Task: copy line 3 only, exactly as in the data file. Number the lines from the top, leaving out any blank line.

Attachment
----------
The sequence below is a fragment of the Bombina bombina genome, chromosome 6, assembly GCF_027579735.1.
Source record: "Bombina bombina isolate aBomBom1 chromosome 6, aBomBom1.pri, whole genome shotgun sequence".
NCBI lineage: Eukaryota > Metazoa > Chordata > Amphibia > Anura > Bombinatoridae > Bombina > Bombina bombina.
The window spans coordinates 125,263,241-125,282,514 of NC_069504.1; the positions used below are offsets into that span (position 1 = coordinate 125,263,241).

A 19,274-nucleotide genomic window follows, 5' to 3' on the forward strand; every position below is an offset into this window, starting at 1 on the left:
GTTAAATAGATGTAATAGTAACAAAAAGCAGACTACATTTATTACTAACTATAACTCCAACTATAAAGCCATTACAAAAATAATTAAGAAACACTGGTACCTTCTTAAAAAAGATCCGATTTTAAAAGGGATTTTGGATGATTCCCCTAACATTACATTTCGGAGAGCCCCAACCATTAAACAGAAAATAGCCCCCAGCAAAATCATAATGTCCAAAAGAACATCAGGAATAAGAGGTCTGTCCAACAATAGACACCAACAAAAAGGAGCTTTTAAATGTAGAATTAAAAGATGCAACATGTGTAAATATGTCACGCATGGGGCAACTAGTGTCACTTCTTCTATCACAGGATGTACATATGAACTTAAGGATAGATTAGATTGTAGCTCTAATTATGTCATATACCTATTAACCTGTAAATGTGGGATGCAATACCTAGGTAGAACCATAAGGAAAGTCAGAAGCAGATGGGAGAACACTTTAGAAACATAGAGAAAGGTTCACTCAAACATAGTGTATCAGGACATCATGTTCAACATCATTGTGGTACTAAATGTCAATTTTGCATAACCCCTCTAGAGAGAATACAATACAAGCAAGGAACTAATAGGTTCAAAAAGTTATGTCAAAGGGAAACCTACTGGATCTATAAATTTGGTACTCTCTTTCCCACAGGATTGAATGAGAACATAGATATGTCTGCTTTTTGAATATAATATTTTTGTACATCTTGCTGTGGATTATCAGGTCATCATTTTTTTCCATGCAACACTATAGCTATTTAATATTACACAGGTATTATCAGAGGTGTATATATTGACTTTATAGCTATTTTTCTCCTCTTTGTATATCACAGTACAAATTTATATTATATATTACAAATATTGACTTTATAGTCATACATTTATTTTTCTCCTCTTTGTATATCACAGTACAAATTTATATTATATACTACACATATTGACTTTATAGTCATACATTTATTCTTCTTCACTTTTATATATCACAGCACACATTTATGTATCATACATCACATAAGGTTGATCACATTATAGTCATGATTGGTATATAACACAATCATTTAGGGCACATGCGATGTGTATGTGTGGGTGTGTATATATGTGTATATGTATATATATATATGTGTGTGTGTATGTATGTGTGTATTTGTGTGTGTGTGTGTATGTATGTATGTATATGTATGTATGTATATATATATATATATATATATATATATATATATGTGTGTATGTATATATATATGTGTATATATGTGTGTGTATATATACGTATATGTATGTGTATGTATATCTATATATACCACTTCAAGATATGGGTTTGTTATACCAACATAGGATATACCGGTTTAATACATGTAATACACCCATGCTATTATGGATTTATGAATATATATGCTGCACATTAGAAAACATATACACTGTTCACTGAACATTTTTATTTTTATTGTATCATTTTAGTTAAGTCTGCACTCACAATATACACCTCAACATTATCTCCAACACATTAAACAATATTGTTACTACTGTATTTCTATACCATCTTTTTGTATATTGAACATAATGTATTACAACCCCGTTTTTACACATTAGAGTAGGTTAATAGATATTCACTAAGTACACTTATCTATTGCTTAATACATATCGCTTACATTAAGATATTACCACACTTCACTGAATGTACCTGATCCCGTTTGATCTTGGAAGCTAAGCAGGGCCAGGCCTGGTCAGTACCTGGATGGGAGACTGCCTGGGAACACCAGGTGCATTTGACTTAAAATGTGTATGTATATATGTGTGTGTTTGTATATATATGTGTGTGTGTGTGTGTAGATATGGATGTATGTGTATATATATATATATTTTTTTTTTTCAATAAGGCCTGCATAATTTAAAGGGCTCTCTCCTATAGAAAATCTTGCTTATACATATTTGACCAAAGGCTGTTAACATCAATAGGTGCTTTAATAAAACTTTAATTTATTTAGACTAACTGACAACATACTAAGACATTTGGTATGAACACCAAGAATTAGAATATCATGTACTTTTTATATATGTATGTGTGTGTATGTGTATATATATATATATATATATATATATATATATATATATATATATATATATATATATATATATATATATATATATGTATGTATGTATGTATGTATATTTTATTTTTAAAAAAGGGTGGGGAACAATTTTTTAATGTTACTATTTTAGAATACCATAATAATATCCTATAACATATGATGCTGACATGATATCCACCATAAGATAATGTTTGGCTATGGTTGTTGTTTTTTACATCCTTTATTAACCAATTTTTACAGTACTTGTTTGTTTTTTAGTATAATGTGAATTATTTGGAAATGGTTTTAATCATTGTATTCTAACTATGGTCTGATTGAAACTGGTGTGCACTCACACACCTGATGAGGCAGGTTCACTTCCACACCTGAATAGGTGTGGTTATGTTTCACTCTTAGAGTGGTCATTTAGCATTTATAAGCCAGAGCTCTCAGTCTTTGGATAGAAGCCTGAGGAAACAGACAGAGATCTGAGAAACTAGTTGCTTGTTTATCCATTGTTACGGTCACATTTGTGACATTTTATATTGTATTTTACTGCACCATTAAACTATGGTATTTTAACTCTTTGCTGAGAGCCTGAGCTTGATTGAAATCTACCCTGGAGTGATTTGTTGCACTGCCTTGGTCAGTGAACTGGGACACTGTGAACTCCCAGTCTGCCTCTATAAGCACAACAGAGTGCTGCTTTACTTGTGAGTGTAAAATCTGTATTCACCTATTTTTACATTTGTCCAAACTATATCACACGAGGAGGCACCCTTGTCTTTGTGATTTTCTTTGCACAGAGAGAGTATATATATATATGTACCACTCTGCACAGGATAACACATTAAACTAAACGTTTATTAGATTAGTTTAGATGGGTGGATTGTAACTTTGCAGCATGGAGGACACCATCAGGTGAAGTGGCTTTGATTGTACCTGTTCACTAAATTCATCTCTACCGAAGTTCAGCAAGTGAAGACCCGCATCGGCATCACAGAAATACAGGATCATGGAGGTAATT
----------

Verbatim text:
NCBI lineage: Eukaryota > Metazoa > Chordata > Amphibia > Anura > Bombinatoridae > Bombina > Bombina bombina.